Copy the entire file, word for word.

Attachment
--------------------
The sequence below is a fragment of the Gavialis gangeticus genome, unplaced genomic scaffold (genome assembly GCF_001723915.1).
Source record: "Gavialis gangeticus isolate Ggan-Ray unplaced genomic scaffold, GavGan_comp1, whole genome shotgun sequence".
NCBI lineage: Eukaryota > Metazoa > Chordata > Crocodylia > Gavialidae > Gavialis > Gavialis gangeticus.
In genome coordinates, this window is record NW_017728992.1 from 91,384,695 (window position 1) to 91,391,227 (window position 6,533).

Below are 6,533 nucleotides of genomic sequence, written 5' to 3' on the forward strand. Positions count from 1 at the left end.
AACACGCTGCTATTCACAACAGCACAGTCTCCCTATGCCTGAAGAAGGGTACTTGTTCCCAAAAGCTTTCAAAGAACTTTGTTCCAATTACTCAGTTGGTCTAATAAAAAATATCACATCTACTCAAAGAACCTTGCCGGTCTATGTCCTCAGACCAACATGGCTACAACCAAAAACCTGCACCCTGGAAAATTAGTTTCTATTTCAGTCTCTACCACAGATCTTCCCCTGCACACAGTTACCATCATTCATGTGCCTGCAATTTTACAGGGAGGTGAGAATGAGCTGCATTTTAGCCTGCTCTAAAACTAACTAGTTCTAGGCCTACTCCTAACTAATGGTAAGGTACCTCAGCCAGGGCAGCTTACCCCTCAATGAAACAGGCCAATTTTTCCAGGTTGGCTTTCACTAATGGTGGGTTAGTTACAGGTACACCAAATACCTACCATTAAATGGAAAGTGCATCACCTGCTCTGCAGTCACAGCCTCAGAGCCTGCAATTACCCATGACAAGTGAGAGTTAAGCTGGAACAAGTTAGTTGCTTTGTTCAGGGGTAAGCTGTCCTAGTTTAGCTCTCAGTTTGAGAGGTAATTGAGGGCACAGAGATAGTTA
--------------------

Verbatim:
The sequence below is a fragment of the Gavialis gangeticus genome, unplaced genomic scaffold (genome assembly GCF_001723915.1).
Source record: "Gavialis gangeticus isolate Ggan-Ray unplaced genomic scaffold, GavGan_comp1, whole genome shotgun sequence".
NCBI lineage: Eukaryota > Metazoa > Chordata > Crocodylia > Gavialidae > Gavialis > Gavialis gangeticus.
In genome coordinates, this window is record NW_017728992.1 from 91,384,695 (window position 1) to 91,391,227 (window position 6,533).

Below are 6,533 nucleotides of genomic sequence, written 5' to 3' on the forward strand. Positions count from 1 at the left end.
AACACGCTGCTATTCACAACAGCACAGTCTCCCTATGCCTGAAGAAGGGTACTTGTTCCCAAAAGCTTTCAAAGAACTTTGTTCCAATTACTCAGTTGGTCTAATAAAAAATATCACATCTACTCAAAGAACCTTGCCGGTCTATGTCCTCAGACCAACATGGCTACAACCAAAAACCTGCACCCTGGAAAATTAGTTTCTATTTCAGTCTCTACCACAGATCTTCCCCTGCACACAGTTACCATCATTCATGTGCCTGCAATTTTACAGGGAGGTGAGAATGAGCTGCATTTTAGCCTGCTCTAAAACTAACTAGTTCTAGGCCTACTCCTAACTAATGGTAAGGTACCTCAGCCAGGGCAGCTTACCCCTCAATGAAACAGGCCAATTTTTCCAGGTTGGCTTTCACTAATGGTGGGTTAGTTACAGGTACACCAAATACCTACCATTAAATGGAAAGTGCATCACCTGCTCTGCAGTCACAGCCTCAGAGCCTGCAATTACCCATGACAAGTGAGAGTTAAGCTGGAACAAGTTAGTTGCTTTGTTCAGGGGTAAGCTGTCCTAGTTTAGCTCTCAGTTTGAGAGGTAATTGAGGGCACAGAGATAGTTA